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A Quick Guide to Compensatory and Punitive Damages

Published on July 14th, 2020

Personal Injury Lawyer

After an accident occurs that results in a personal injury, the attorney files a legal action requesting damages. However, there are two types of damages within the legal system, and they are very different. Here is a quick guide to each.

Compensatory Is To Reimburse

When a personal injury case is filed with the court, the plaintiff asks for compensatory damages as a reimbursement for medical bills, loss of income, missed work, and vehicle repairs, if applicable. This type of claim asks for the plaintiff to be “made whole” using money as a way to fix the damages and injuries caused by the defendant. In a compensation request to the court, there is no punishment involved.

Punitive Means Punishment

When a court case ends with a guilty verdict for a defendant, and the offense committed was egregious, shocking, or appalling, the court can order a monetary “punishment” against the defendant known as punitive damages. The extra compensation can also occur when the original reparation is deemed insufficient for the crime committed against the injured party or parties. Punitive monies are always bonus amounts added to the compensatory reimbursement.

Claims For Punishment

Awards for punitive damages must be based on the actions of the defendant, but the state the injuries left the plaintiff in is also taken into account. Some of the guidelines used for establishing the criteria for punitive awards are:

  • Monetary compensation to the plaintiff
  • Severity of conduct exhibited by the defendant
  • Damage to the plaintiff – emotional, physical, and mental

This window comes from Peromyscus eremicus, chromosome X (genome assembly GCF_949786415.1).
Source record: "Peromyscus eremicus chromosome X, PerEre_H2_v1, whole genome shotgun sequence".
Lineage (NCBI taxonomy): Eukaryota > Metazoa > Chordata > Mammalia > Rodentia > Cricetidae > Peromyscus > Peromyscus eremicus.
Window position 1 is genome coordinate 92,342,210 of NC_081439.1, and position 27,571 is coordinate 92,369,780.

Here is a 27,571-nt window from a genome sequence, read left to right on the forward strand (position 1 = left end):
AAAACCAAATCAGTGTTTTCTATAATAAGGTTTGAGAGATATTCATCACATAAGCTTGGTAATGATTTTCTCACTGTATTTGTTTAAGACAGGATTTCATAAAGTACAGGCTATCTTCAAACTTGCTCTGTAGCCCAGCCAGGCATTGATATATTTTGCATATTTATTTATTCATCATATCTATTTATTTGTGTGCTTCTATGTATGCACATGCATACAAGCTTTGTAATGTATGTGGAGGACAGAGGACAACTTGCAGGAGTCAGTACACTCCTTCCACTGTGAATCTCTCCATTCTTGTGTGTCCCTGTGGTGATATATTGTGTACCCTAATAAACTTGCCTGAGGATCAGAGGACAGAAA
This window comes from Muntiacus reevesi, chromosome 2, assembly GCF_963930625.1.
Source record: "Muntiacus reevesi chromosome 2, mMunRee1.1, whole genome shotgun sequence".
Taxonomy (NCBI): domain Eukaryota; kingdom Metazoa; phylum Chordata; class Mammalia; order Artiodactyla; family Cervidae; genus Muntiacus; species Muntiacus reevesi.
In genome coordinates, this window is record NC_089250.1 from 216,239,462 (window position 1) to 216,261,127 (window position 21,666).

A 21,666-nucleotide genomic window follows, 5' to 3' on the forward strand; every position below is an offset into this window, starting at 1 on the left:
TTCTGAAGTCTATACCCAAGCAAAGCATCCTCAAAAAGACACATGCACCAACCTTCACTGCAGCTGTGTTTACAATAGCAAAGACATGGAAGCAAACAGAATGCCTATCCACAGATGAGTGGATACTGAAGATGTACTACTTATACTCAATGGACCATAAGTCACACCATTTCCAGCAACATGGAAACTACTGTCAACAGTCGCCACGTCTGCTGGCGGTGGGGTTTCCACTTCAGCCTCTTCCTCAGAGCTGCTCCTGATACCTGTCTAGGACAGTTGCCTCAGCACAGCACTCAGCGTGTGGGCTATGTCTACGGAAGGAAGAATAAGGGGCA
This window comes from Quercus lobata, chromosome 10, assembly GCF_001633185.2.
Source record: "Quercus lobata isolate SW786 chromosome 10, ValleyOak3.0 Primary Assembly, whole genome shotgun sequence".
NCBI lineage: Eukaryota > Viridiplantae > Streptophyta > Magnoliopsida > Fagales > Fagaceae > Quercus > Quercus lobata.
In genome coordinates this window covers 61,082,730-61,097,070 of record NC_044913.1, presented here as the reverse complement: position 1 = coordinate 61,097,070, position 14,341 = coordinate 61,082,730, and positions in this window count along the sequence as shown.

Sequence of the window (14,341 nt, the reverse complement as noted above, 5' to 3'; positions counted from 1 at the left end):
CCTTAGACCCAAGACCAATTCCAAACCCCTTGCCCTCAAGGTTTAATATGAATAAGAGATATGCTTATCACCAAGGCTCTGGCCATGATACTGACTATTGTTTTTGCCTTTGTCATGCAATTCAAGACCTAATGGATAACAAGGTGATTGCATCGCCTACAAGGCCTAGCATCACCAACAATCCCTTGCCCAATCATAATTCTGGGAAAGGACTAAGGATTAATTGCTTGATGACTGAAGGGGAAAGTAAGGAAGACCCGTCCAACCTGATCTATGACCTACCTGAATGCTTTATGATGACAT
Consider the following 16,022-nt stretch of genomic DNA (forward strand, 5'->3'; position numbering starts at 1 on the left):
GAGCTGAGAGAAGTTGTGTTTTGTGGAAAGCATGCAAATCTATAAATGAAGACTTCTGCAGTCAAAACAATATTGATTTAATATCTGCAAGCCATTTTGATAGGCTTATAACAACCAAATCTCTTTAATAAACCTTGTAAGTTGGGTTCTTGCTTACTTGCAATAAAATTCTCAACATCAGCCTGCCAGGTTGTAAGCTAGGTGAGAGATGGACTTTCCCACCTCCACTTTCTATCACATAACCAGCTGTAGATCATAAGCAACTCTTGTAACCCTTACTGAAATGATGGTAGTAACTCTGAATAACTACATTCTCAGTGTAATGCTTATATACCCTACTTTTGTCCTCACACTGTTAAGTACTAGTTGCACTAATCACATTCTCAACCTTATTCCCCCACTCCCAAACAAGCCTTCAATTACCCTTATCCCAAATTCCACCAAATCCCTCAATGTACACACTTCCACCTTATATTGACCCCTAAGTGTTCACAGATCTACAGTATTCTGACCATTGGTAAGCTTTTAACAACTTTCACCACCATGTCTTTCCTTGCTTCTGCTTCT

• Malicious or negligent intent of the defendant

The claims for punitive damage do not supersede the compensatory awards. Instead, they are added to the compensation by the judge at the end of the case, or by the jury at the conclusion of a trial.

Action Warrants Punishment

If the plaintiff can prove the defendant acted with disregard for the life or liberty of others when committing the harmful actions, punitive damages are warranted. The complete disregard for another’s safety can include activities such as:

  • Driving on the wrong side of the road
  • Running from the police
  • Being under the influence of drugs or alcohol
  • Traveling excessively over the speed limit

Compensation Isn’t Punishment

The legal system believes that compensation isn’t enough when someone has committed a malicious, intentional, or negligent action that causes someone pain, suffering, or death. Contacting a personal injury attorney, like a personal injury lawyer from The Lawfirm of Frederick J. Brynn, P.C., is the best way to obtain more information about a possible case when someone is injured. Most lawyers offer a free consultation. Why not give one a call today?


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